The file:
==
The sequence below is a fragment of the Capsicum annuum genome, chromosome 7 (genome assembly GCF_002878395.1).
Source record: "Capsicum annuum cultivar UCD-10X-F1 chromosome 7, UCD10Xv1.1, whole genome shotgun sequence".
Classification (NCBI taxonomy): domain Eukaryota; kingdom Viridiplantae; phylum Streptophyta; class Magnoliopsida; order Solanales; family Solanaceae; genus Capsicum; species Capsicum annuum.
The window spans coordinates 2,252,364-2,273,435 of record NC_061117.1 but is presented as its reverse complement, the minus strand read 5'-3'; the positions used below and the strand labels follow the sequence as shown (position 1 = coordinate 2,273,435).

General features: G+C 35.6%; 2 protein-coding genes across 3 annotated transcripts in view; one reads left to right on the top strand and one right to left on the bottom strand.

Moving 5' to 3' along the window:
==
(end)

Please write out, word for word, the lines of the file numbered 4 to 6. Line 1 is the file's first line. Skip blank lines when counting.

The window spans coordinates 2,252,364-2,273,435 of record NC_061117.1 but is presented as its reverse complement, the minus strand read 5'-3'; the positions used below and the strand labels follow the sequence as shown (position 1 = coordinate 2,273,435).

General features: G+C 35.6%; 2 protein-coding genes across 3 annotated transcripts in view; one reads left to right on the top strand and one right to left on the bottom strand.

Moving 5' to 3' along the window: